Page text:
Project URL: http://www.clean100emails.co/
Idea: A website where you give me a list of 100 emails and I clean them for you, in terms of validation, for sending newsletters. 100 emails, in 24 hours.
Problem I think it solves: Everyone’s building an email list these days, but email list cleaning services tend to get expensive – I wanted to provide a limited free solution.
Status: 9 days left on the free trial from pop.co
Emails: 1 SPAM or error email.
Total Traffic (stats after about 2 days):
Tactics for marketing:
- Submitted to Inbound.org and GrowthHackers.com. The latter didn’t really seem to show up in Google Analytics, maybe it’s not in top submitted articles.
- Submitted to Hacker News. No comments received.
- Submitted it to StumbleUpon. Heard great stuff about it, haven’t used it much in the past.
- Submitted to Mashable. Just to see what happens. I don’t think anything happened, but it was fun trying. I’ll try more sites next time.
- Posted twice on twitter and got a mention from Inbound.org, but for the 30 Tiny Projects blog. Thinking of adding that to my “Featured on” collection.
- Submitted to Digg. I like the new website design and direction, but don’t know how articles end up on the front page – editors curate it?
1. Shady goes a long way.
Most of the comments I was getting about the website were related to the overall look. People felt I was stealing and/or selling the emails I was getting. Adding the final line “Automated and 100% Confidential!” was something I thought of later on that day. It was only somewhat true.
Automated – it could’ve been, if I had used other free services on the backend to do the actual validation.
100% Confidential – it would’ve been if I didn’t have to actually look at them, which I assumed I had to.
2. A funny logo doesn’t really go hand in hand with confidential data.
I designed the logo after I had the slogan revelation: “Get rid of crap emails”. Seemed like a bold idea but, combined with the concept of safety/confidentiality online, it failed to connect with visitors.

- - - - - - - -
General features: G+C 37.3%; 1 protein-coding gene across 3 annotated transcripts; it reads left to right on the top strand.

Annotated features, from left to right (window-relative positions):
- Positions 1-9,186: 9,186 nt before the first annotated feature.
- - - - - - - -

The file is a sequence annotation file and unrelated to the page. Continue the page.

3. Start with a real pain point.
Real marketers and bloggers usually send at least 1 newsletter to their subscribers. That means that immediately after that you can check unsubscribes, bounces and errors in your list. So the service was more geared towards people borrowing/buying lists.
4. Traffic doesn’t mean conversions.
This project had lots of visitors from multiple sources. It was all in vain, if the product seemed scammy. Marketing can’t save a bad product.
5. No relationships with influencers = 0 results.
I was tweeting to lots of brands and influencers in the email marketing space, but none knew who I was. So I got no response back. Will try to interact with them more, before I ask them to retweet my stuff – AKA building a relationship/making a connection.
As some of you might have additional questions, I decided to add this section for those of you courageous enough to try something similar.
The website is hosted using the Startup Bundle package from pop.co. You don’t to pay anything upfront and you get a .co domain, a starter page and an email account @yourdomain.co. All that for 2 weeks. After that the whole package is just $2.50/month.
Thanks for reading this far. Now you can:
A. Read about my other projects – still 27 to go!
B. Email me about questions and/or projects you’d like help on.
C. All of the above.